Workshop – Kenyatta University

Our first stop was Kenyatta University, the second biggest university in Kenya. What a campus..oh mah god! Massive campus, big gardens and relax areas, a cinema (!), playgrounds and what not. Spencer, Boyana, Anneeka and I were responsible for the photography workshop. Even though we briefly run through it on the previous day, we were quite nervous what to expect.

Day 1

After being fashionably late, representatives from Kenyatta University welcomed us with a little opening ceremony. We got introduced to the students who we were going to work with, we met a few lectures and the head of the department of Film and Theatre. After the speeches finished, we were split into groups and started our workshop. As the most important part of what we do is to share knowledge and experience, we did not want to make them feel like we are there to teach them. We wanted to make everyone feel comfortable and confident and to share what they know and what they are good at with the others. We sat in a circle and everyone introduced themselves explaining why they’d chosen the photography workshop. Then we continued with introducing the basic functions of the camera and tripod. When we got to know their level of knowledge it was easier for us to lead the workshop. We were worried that we would either bore them to death or we would bombard them with tons of information. It was a nice sunny day ( get over yourself, England! ) so we spent some time outside talking about ISO, aperture, shutter speed while experimenting with the cameras. I believe everyone enjoyed themselves, we were really lucky to work with these particular students, all of them were really passionate about photography and eager to learn. After the lunch break, we talked about the upcoming trip to Ngong on the next day and our topic for the shoot. We had a few very good ideas but we decided to do Faces of the Community and focus on portraiture. We set a task for everyone to go outside and take portraits so they can start thinking about setting, background, lighting, positioning the subject, etc. At the end of the day we ended up with some amazing photographs and everyone was pleased themselves. One of the students came to me and told me that she was a bit worried at first but we did a great job and she had an amazing time. It made me so happy : )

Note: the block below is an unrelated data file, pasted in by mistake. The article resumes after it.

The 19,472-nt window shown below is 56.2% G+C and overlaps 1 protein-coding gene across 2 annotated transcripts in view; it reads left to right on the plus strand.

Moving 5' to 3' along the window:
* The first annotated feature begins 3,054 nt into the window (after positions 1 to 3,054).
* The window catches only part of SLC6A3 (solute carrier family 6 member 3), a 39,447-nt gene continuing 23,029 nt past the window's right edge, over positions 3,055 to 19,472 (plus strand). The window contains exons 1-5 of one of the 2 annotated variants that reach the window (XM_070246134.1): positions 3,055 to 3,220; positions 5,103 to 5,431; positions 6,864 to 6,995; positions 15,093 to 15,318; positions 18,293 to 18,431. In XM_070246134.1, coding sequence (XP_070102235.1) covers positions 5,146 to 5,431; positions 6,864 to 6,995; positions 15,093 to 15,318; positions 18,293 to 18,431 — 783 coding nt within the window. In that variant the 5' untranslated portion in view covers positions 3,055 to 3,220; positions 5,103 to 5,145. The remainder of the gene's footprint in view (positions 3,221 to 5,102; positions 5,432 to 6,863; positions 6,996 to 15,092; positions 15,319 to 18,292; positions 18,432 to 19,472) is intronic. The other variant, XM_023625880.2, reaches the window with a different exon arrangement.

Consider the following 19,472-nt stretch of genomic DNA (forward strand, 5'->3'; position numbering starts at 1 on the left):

Day 2

The second day we went to the Kenyatta University in the morning. We decided to walk around the campus and take some more portraits so everyone can feel confident for the trip to Ngong. Since we had the best group and the best workshop, we spent the morning watching a group of boys dancing to a contemporary Kenyan gospel ( amazing song, still trying to find it ) at the playground. We took some great photos that ended up in our final presentation.

In the afternoon we travelled to Ngong. Our first stop was at the police station where the governed welcomed us, then we head to the Community Media centre where we met Professor Walla. Our final stop was the Ngong Township School. The groups were split into two. Some of us went to speak to the teachers, my group was sent to the Faraja Orphanage. I was not prepared for that and got extremely upset at first. However, seeing the happy smiles on these kids’ faces made me realise that money means nothing and one needs only so little to be happy. We ended the day at the Ngong hills watching the sunset. An absolutely incredible view. One of those that you never forget. I think that has been one of the best days so far.

Day 3

The last day of the workshop was a bit hectic and stressful. We all had to finish our projects and present them in front of everyone at the end of the day. Honestly, we as photographers were lucky because we did not have to focus so much on the editing process. We had a short Photoshop session, then we picked up 40 images out of 2786 ( don’t ask us how ), arranged them and decided to present them while playing a traditional Kenyan song. All groups presented their work, everyone did a great job for the short period of time we had. We all were a bit sad to leave but thankful for the great experience and the new friends we made.

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